Underground fruiting bodies of fungi are the favourite food of Long-nosed Potoroos.

During December 2014 to April 2015 the Lockyer Valley Regional Council supported a local community group to undertake professional surveys of small mammals in the Western Lockyer. During one survey, a Long-nosed Potoroo was accidentally flushed from the undergrowth. This incidental sighting is the first record of this species in the survey area. The Long-nosed Potoroo (Potorous tridactylus) is a threatened species, listed as Vulnerable under both Queensland and Commonwealth legislation, so this sighting was cause for some delight.

The Long-nosed Potoroo, with its long pointed nose and grey-brown fur, can initially be mistaken for a bandicoot, until of course it tucks up its short muscular fore-legs and hops away like a kangaroo. These strong forelegs are used for digging for its favourite food, fungi. As also mentioned in Nick Clancy’s article on pages 4-5, studies undertaken in Victoria have found that 70% of the Long-nosed Potoroo’s food was fungi, with over 60 different species of fungi eaten. This amazing, shy animal has an enlarged forestomach, which allows the fermentation of microbes and increases the nutrient uptake from fungi. When fungi availability is limited due to seasons, the Long-nosed Potoroo will forage for invertebrates and other plant materials such as roots, flowers and seeds.

Different fungi deliver a number of varying roles to the broader ecosystem. Many fungi specialise in decomposing organic materials. They are compost makers breaking down logs, leaves and other organic matter, utilising the carbohydrates for food and recycling nutrients for the use of other plants. These fungi ensure we are not knee deep in leaves and logs whilst walking through the forest.

Captive Long-nosed Potoroos
Captive Long-nosed Potoroos photo above by sunphlo, Flickr CC BY-NC 2.0.

Mycorrhizal fungi have a symbiotic, or mutually beneficial arrangement, with plants. This fungi form a structure with the plants roots facilitating the sharing of resources.

A small number of fungi are parasitic, parasitising other plants, other fungi, or sometimes insect or beetle larvae. These fungi take nutrients from their host and do not generally cause much harm to their hosts.

“Studies undertaken in Victoria have found that 70% of the Long-nosed Potoroo’s food was fungi.”

Lichens on the other hand are specialised fungi, which again form a symbiotic association with an alga or cyanobacterium. The fungus shares water and the alga or cyanbacterium shares carbohydrates and sugars.

Fungi DMetters

A diligent worker in the forest system, the Long-nosed Potoroo turns leaf litter over, mixes top soil and delivers fungi spores to disturbed ecosystems. Potoroos deliver a range of services such as aerating top soil, breaking down leaf litter, providing substrates for microorganisms, improving water and mineral cycles and supporting the re-establishment of mycorrhizal associations to the benefit of plants. All of these services result in healthy ecosystems and faster recovery from disturbance. All of this (and more) from one little animal looking for food. A sublime system indeed.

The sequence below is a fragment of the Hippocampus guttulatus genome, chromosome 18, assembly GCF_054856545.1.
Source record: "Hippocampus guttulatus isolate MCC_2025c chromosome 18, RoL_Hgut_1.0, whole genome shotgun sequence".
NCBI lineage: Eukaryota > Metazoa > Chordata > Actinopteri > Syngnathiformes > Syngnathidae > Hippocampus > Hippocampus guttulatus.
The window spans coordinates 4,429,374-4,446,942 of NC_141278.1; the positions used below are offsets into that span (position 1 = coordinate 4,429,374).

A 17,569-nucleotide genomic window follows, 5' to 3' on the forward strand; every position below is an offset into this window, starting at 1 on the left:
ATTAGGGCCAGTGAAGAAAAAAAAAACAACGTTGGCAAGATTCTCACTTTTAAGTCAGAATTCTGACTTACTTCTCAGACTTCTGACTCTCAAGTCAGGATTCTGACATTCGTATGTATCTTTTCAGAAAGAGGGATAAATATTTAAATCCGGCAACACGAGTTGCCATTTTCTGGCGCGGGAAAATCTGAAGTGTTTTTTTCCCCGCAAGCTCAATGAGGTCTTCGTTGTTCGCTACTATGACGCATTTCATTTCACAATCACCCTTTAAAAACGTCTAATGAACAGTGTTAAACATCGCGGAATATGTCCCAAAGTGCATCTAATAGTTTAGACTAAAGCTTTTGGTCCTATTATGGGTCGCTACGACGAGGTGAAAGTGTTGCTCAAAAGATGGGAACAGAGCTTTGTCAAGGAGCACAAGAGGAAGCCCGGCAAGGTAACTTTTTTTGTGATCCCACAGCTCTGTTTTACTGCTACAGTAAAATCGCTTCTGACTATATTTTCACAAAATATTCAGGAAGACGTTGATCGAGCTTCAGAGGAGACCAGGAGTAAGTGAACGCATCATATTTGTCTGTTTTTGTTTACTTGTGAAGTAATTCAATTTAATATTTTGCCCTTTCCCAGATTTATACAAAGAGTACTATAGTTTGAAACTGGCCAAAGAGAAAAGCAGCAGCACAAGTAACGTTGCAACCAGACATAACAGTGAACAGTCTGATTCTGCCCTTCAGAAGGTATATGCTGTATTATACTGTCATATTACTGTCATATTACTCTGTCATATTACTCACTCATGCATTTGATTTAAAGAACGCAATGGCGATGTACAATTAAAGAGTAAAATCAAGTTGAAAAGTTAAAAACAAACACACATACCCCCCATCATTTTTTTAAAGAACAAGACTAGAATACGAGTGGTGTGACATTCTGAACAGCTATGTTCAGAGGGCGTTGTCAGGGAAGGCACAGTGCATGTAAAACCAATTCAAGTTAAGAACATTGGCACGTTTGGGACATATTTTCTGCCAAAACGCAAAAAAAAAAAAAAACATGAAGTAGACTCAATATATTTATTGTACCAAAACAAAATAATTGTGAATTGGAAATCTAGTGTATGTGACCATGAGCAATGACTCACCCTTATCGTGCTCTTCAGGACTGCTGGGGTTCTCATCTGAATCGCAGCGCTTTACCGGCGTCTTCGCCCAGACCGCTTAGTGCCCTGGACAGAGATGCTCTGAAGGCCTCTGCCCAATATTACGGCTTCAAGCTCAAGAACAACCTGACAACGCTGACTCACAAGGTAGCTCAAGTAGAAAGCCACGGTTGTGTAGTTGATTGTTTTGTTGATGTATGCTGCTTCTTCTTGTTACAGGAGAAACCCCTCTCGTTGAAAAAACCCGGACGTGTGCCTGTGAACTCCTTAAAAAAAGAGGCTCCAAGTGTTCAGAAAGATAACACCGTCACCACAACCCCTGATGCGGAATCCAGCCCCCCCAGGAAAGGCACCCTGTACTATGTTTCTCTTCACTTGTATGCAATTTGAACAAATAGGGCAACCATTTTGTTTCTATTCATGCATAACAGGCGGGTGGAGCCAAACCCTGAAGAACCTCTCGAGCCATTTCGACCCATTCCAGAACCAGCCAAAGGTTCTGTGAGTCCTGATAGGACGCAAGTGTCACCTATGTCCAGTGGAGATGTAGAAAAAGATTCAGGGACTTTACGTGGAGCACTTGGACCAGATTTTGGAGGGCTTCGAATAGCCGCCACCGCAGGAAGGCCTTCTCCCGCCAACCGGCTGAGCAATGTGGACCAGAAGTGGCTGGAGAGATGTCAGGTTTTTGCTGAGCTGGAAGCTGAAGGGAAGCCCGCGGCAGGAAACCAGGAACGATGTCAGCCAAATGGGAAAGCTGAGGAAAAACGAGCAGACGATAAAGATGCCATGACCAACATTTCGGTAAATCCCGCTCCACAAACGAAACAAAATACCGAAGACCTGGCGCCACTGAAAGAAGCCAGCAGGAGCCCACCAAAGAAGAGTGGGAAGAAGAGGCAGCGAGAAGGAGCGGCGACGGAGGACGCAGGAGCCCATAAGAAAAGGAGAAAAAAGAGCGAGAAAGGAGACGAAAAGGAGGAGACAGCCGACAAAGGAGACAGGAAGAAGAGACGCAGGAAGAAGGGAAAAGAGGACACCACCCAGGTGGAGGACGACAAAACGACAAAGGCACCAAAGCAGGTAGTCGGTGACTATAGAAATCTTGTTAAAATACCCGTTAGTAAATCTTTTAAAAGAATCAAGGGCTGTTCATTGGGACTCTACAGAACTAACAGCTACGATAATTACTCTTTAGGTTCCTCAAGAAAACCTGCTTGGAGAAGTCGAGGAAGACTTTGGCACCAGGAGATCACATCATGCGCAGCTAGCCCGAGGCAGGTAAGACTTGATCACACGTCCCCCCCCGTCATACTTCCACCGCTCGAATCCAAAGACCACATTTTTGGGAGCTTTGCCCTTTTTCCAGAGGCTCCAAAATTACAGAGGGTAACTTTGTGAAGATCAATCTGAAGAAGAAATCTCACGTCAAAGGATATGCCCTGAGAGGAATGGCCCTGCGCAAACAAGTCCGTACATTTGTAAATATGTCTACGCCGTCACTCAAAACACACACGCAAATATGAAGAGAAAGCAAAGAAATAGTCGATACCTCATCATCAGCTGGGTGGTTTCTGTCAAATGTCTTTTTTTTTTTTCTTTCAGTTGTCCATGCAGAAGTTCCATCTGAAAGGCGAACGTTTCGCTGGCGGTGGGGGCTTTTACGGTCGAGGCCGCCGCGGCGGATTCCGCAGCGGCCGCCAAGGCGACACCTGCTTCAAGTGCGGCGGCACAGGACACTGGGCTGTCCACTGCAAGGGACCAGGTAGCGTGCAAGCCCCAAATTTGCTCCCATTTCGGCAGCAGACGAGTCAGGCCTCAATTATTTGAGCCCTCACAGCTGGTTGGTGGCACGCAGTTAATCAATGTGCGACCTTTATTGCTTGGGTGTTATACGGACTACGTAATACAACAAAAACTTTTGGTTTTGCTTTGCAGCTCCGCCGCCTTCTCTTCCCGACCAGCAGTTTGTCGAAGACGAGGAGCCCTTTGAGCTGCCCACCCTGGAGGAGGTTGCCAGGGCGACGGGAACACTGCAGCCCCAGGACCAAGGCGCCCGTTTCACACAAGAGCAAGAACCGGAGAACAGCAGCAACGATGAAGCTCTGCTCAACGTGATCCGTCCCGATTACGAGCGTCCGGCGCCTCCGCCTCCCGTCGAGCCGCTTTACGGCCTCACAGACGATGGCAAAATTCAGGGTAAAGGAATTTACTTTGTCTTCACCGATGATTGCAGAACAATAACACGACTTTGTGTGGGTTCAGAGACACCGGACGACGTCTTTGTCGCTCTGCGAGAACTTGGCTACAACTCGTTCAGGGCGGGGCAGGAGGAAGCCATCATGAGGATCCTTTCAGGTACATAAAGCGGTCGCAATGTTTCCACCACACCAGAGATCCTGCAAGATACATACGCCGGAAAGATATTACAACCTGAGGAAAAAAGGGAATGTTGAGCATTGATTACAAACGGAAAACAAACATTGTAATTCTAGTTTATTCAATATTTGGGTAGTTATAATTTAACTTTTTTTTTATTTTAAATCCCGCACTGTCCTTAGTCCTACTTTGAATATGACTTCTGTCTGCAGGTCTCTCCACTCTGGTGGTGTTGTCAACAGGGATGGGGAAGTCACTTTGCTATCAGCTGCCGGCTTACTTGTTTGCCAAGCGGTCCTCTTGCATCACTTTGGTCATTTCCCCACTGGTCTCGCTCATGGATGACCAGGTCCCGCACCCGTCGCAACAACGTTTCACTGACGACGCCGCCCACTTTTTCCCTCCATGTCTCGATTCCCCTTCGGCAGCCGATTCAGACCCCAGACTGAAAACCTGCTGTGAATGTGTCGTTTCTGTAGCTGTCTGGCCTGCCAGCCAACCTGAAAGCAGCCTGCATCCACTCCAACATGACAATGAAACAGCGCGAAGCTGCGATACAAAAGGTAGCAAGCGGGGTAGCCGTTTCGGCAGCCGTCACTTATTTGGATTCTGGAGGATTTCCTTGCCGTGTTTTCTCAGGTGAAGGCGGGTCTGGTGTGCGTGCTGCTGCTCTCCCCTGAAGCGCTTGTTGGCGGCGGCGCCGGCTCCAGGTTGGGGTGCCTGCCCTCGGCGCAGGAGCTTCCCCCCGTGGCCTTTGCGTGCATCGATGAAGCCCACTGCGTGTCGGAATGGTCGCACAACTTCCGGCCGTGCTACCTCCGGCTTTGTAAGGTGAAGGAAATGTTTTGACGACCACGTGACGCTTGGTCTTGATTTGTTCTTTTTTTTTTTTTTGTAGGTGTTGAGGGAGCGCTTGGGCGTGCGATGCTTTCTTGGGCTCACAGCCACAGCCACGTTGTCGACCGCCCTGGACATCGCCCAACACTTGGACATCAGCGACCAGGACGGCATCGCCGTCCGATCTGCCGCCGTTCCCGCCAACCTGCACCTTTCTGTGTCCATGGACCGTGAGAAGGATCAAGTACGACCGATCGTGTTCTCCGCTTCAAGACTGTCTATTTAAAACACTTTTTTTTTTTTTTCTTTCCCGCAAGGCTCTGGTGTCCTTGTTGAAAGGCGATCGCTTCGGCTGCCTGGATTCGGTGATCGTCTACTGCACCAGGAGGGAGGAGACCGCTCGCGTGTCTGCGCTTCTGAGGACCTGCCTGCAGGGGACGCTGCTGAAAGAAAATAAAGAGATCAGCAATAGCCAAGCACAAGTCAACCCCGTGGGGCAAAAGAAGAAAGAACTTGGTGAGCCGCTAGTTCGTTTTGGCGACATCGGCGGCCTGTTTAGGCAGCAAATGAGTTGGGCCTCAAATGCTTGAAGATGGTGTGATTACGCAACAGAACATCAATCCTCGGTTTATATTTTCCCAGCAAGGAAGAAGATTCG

The strong interrelationship between the Long-nosed Potoroo, fungi and ecosystem health highlights once again the close relationships between plants, animals and the health of the natural system. As we all know this healthy natural system supports our very own existence on Earth.

The Long-nosed Potoroo requires a dense understorey often in natural systems that haven’t been burnt for 20 or more years. They are predated upon by cats and foxes and are seriously impacted by habitat loss and degradation, fires that are frequent and widespread as well as a lack of connectivity across the landscape. By keeping our pets indoors at night, managing re responsibly and fostering landscape connections through the Land for Wildlife program there is much that can be done in our daily lives. The link between us, the Long-nose Potoroo, fungi and ecosystem health is a cycle that never ends – even if those links and potoroos are not readily seen.

References & Further Reading

McMullan-Fisher S, Leonard P & Guard F (2014) Australian Subtropical Fungi. Suncoast Fungi.
www.sciencedirect.com/science/article/ pii/S0140196303000612

Article by Kaori van Baalen Land for Wildlife Officer Lockyer Valley Regional Council

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